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CA-125, also known as CA125, is an abbreviation for cancer antigen 125. CA-125 is a tumor marker or biomarker that may be elevated in the blood of some people with specific types of cancers. CA-125 is a mucinous glycoprotein and the product of the MUC16 gene.
Specificity and sensitivity
It is best known as a marker for ovarian cancer, but it may also be elevated in other malignant cancers, including those originating in the endometrium, fallopian tubes, lungs, breast and gastrointestinal tract.
CA125 may also be elevated in a number of relatively benign conditions, such as endometriosis, several diseases of the ovary, and pregnancy. It also tends to be elevated in the presence of any inflammatory condition in the abdominal area, both cancerous and benign.
Thus, CA-125 is not perfectly specific for cancer nor is it perfectly sensitive since not every patient with cancer will have elevated levels of CA-125 in the blood. For example, 79% of all ovarian cancers are positive for CA125, whereas the remainder do not express this antigen at all.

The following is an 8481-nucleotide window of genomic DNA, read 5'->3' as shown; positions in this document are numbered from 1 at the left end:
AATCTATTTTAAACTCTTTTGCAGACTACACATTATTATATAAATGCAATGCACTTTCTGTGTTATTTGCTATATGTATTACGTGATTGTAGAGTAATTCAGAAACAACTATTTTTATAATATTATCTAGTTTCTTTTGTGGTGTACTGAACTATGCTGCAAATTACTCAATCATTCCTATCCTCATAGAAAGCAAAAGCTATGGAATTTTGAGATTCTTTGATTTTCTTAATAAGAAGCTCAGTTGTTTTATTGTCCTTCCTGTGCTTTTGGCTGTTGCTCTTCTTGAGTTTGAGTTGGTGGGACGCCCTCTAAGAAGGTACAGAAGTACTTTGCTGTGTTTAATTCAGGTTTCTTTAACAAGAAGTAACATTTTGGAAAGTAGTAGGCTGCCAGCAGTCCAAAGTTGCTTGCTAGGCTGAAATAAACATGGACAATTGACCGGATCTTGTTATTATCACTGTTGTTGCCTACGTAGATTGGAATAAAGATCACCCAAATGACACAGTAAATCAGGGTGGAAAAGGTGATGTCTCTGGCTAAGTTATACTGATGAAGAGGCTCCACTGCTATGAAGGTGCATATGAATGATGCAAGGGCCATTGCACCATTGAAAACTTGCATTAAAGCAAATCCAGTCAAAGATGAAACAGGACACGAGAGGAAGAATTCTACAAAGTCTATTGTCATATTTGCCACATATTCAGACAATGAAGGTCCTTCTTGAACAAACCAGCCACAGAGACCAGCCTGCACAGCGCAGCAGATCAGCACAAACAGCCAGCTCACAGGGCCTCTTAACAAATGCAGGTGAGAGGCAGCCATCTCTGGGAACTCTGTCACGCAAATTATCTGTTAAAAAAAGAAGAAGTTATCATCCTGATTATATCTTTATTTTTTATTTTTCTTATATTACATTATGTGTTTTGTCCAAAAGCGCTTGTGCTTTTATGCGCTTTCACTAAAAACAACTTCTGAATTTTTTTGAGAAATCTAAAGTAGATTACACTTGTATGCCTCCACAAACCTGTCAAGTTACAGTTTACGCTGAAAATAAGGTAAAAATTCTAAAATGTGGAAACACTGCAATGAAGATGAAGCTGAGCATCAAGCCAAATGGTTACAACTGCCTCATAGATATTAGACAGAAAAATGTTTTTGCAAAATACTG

CA-125 is clinically approved for following the response to treatment and predicting prognosis after treatment. It is especially useful for detecting the recurrence of ovarian cancer. Its potential role for the early detection of ovarian cancer is controversial and has not yet been adopted for widespread screening efforts in asymptomatic women. The key problems in using the CA-125 test as a screening tool are its lack of specificity and its inability to detect early stage cancers. An operation would be necessary to confirm that a woman with elevated CA-125 has ovarian cancer, with the associated risk of death from major surgery. In addition, even if cancer was confirmed in such circumstances, it usually would be at an advanced stage where therapy is less effective. The goal of many cancer biologists is to develop a test that would be employed to diagnose ovarian cancer at an early stage, when the effects of therapeutic interventions are optimal.
CA-125 was initially detected using the monoclonal antibody designated OC125. Dr. Robert Bast and his research team first isolated this monoclonal antibody in 1981.
Ranges in ovarian cancer
While this test is not generally regarded as useful for large scale screening by the medical community, a high value may be an indication that the woman should receive further diagnostic screening or treatment. Normal values range from 0 to 35 (u/mL). Elevated levels in post-menopausal women are usually an indication that further screening is necessary. In pre-menopausal women, the test is less reliable as values are often elevated due to a number of non-cancerous causes, and a value above 35 is not necessarily a cause for concern.
|This article is licensed under the GNU Free Documentation License. It uses material from the Wikipedia article "CA-125". A list of authors is available in Wikipedia.|